Date of this Version
Okoye, M.O. (2013)
User Education in Federal University Libraries: A study of Trends and Developments in Nigeria. Library Philosophy and Practice
Purpose: The paper aims at investigating how user education is organized, coordinated and implemented in South East Nigeria Federal University Libraries. It also addresses the challenges encountered by academic librarians in the process and itemizes the strategies for enhancing user education.
Methodology: Survey method was adopted and the instrument for data collection was a questionnaire. Population of the study was twenty-six and. twenty-six copies of the instrument were administered. All the copies were returned and were found usable. Descriptive statistics involving frequencies, percentages and mean scores were used for data analysis
Findings: Only one university library did not have user education policy but all of them had written objectives. User education lectures were compulsory and credit bearing. Responsibility for delivering user education lectures differed among university libraries. Coordination and implementation of user education studies were centered in the university library but the university libraries differed in the manner in which coordination of library user education was handled. Course-related and course-integrated instructions were the means of delivering user education lectures and an examination taken by students before the end of the session was the only means of evaluation of library user education. Hands-on demonstration using workstations, online resources and online databases were not being used during lectures.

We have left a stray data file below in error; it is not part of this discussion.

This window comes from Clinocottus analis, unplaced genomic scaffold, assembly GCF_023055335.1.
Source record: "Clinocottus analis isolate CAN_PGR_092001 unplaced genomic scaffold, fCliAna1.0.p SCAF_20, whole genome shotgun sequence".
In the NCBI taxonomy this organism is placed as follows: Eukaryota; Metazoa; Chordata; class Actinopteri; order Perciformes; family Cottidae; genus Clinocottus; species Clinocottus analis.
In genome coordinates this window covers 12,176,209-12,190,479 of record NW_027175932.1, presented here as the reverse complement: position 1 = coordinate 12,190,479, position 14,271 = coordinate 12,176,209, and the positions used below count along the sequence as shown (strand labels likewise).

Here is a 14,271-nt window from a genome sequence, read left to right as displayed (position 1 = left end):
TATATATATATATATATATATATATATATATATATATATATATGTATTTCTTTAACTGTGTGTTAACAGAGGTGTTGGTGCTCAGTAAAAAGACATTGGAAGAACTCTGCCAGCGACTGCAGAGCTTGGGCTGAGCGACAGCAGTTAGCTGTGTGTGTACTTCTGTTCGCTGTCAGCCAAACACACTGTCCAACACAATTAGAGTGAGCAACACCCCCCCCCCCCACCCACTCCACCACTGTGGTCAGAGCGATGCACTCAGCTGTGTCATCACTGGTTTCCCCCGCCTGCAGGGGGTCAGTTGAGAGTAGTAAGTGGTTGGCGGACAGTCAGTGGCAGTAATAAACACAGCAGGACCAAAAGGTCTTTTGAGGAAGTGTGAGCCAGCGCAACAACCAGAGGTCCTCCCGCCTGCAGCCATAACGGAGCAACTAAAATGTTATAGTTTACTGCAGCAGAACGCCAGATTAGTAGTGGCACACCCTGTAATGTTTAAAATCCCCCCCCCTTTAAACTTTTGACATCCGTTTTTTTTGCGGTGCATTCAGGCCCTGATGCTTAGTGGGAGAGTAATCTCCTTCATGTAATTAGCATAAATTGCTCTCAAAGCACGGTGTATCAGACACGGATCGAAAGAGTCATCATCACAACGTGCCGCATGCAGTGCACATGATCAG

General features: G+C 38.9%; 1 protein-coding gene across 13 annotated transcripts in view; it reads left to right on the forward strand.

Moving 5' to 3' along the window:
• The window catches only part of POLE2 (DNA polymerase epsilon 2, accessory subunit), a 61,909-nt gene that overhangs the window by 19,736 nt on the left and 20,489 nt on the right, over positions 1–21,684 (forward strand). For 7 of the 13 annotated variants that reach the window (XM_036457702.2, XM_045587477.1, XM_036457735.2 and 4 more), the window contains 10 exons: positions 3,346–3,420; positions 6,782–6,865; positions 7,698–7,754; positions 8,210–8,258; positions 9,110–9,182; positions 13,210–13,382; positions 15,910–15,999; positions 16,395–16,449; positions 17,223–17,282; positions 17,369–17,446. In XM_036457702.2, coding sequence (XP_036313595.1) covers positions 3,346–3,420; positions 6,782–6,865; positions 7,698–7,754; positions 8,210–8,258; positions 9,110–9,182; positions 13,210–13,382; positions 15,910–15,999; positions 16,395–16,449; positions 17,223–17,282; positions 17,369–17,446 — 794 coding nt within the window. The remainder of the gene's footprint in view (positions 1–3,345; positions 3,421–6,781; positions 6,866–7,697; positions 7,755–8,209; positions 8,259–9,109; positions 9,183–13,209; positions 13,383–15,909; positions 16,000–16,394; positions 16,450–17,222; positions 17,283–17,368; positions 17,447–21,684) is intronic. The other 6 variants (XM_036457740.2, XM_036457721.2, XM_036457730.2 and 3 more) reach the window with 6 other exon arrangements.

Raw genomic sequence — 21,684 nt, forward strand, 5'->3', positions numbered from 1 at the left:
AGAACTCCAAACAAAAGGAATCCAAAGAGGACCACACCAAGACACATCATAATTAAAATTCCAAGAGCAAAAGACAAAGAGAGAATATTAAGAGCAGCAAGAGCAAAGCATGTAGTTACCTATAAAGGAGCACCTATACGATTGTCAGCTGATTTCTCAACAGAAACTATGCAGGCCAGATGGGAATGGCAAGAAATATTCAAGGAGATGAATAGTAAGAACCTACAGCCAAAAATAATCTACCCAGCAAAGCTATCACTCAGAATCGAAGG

Practical Implications: Students were not exposed to the current ICT technologies of accessing and retrieving information resources. So, their approach to library usage remained mainly traditional
Originality/Value: The value of this paper lies in the identification and recommendation of available critical ICT-enabled library services which could provide students with current approaches to library use. It articulated various categories of evaluation of both the course content and course lecturers in order to improve both the quality of the content of the course and the erudition of the academic librarians